It's officially a new year, and along with its arrival, millions of Americans have made heartfelt plans to lose that weight, put away the smartphone at dinner, or quit smoking once and for all. But come February, most of us will have mostly abandoned those well-intended goals, and by March, we will have all but forgotten we made them. But it doesn't have to be that way.
Try these tips to (maybe, actually) reach your goals in the new year:
- Forget feelings: The feelings that caused you to want to make a change in your life will likely be gone well before the end of January, so don't depend on maintaining that strong emotion to fuel a long-term goal. Instead, consider how you will keep going when you're really not feeling it anymore.
- Make it difficult to practice unhealthy habits: Willpower is a nice idea and all, but there is strong evidence that it only goes so far. You're much more likely to be able to resist having ice cream after dinner if you don't buy ice cream in the first place. Get creative, and find ways to make it more inconvenient to do the old habit and easier to pick up the new one.
- Replace, don't resist: Practicing a different coping skill or strategy in place of the habit you are attempting to break works better than just trying to resist unwanted behavior. Keep hard candy in your pocket and use it every time you want a cigarette. Instead of resolving to not eat unhealthy foods, focus on increasing the amount of healthy foods in your diet.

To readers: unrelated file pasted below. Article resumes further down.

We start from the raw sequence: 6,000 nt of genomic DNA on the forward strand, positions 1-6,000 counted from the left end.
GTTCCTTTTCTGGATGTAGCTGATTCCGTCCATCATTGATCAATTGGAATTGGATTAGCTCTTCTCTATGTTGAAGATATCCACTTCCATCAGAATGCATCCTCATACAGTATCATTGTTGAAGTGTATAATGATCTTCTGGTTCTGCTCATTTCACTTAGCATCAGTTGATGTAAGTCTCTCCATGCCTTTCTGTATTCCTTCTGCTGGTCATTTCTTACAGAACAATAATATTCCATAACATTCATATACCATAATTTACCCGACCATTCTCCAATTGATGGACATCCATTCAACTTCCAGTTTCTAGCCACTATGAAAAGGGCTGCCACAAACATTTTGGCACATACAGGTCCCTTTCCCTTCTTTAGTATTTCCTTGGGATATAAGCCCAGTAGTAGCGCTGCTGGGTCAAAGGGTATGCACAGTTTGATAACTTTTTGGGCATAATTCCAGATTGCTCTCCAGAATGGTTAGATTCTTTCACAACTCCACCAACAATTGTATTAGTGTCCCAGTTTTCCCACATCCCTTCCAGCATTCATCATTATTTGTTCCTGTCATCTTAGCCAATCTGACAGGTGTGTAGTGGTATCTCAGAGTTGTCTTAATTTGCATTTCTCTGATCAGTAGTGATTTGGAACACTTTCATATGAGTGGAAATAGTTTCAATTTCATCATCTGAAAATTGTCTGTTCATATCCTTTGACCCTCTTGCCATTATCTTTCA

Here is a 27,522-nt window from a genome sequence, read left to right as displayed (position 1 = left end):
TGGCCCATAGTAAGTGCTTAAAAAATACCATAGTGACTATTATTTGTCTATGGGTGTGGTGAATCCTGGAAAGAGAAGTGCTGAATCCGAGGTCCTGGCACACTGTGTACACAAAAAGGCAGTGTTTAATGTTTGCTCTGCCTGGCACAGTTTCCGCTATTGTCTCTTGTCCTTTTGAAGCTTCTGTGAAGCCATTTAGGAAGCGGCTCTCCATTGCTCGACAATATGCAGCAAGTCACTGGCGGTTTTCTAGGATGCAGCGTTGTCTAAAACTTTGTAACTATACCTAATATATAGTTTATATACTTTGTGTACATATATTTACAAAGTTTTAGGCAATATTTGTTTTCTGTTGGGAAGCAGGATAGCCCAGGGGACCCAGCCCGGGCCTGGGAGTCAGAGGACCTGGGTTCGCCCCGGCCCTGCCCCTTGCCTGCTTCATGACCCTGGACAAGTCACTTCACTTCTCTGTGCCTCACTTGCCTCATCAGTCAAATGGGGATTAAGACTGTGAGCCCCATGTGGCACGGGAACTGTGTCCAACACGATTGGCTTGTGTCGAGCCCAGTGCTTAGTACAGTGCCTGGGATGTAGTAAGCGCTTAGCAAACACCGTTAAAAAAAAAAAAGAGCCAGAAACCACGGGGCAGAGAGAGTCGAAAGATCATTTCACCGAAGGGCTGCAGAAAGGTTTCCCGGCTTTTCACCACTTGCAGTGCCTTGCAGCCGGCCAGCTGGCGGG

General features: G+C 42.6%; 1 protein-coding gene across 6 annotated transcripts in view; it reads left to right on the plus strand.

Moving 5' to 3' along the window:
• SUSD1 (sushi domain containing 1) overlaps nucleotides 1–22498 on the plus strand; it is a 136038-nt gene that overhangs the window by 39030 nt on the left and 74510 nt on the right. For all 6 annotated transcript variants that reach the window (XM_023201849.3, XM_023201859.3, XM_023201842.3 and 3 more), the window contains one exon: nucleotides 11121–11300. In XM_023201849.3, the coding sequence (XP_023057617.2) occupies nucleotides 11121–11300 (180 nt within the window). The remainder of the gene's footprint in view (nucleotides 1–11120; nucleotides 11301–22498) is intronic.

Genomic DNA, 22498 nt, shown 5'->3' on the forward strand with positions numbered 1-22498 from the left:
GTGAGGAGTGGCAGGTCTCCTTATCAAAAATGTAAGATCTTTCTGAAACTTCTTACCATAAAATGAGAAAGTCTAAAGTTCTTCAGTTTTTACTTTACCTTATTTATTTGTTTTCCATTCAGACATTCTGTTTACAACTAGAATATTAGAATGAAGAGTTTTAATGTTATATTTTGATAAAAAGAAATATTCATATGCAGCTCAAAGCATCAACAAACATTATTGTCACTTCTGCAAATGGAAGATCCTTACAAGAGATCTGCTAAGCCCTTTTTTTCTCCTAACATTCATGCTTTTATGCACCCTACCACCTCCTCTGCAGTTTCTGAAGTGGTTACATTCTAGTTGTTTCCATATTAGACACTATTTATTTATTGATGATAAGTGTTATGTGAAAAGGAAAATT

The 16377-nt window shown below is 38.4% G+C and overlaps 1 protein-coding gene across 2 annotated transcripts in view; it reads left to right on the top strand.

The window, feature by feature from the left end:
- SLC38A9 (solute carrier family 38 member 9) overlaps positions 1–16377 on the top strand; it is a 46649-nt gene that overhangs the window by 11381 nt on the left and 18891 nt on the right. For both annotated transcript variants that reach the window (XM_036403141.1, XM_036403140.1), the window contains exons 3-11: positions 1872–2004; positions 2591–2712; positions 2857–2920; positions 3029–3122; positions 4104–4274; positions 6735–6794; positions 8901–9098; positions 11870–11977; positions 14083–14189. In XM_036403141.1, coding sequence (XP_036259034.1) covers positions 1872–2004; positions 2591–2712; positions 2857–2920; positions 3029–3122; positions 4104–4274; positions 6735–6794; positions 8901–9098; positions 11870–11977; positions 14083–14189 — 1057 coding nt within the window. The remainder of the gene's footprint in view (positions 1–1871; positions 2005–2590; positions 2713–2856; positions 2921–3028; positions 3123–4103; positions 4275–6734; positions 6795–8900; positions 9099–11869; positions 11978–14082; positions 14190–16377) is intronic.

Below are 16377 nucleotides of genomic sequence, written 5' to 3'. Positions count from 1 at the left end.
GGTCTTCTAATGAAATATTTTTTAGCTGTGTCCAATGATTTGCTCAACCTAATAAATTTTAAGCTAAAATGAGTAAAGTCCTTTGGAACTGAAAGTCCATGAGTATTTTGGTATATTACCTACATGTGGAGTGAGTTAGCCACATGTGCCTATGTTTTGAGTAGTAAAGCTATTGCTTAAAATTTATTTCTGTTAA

- Stay present: Today is the only day you have to make a change it's impossible to lose weight or quit biting your nails in the future, or change what happened yesterday. Reaching a goal involves thousands of tiny accomplishments that build up over time. So think about what can you do to reach your goal or get back on track, just in this moment.
- Practice acceptance: What would your life look like if things didn't change? Fully accepting the way things are is helpful because it gives you the freedom to fail, to change your mind, to not do the thing you said you were going to do. When the inevitable setback comes, you won't have to wade through the sea of guilt and shame that often prevents people from trying one more time.
- Be persistent: The difference between people who are successful at reaching their goals and those who aren't is persistence, plain and simple. If you forget about your goal for the entire month of February, just get back on the horse in March. No matter what, don't give up.
- But be realistic: When it comes to New Year's resolutions, most people expect too much, too quickly, and try to do too many things at once. If you have more than two or three serious goals, or if you're hoping to look like Kate Moss by Thursday, you might want to revise your expectations.
- Create an action plan: Making a goal is easy, but having a plan of action is what will really get you there. Identify small, concrete steps that you can take on a daily or weekly basis to get closer to your destination.
- Enlist friends and family: Having somebody to cheer you on and be accountable to is a great way to boost your chances of success. Find somebody to exercise with, take a class with, or just check in with to help you stay on track.
- Don't make resolutions: The best way to guarantee that you will keep your New Year's resolutions is not to make any at all. Try this tip to be 100 percent successful in the new year! Or, better yet, resolve to just incorporate healthy living into the new year.
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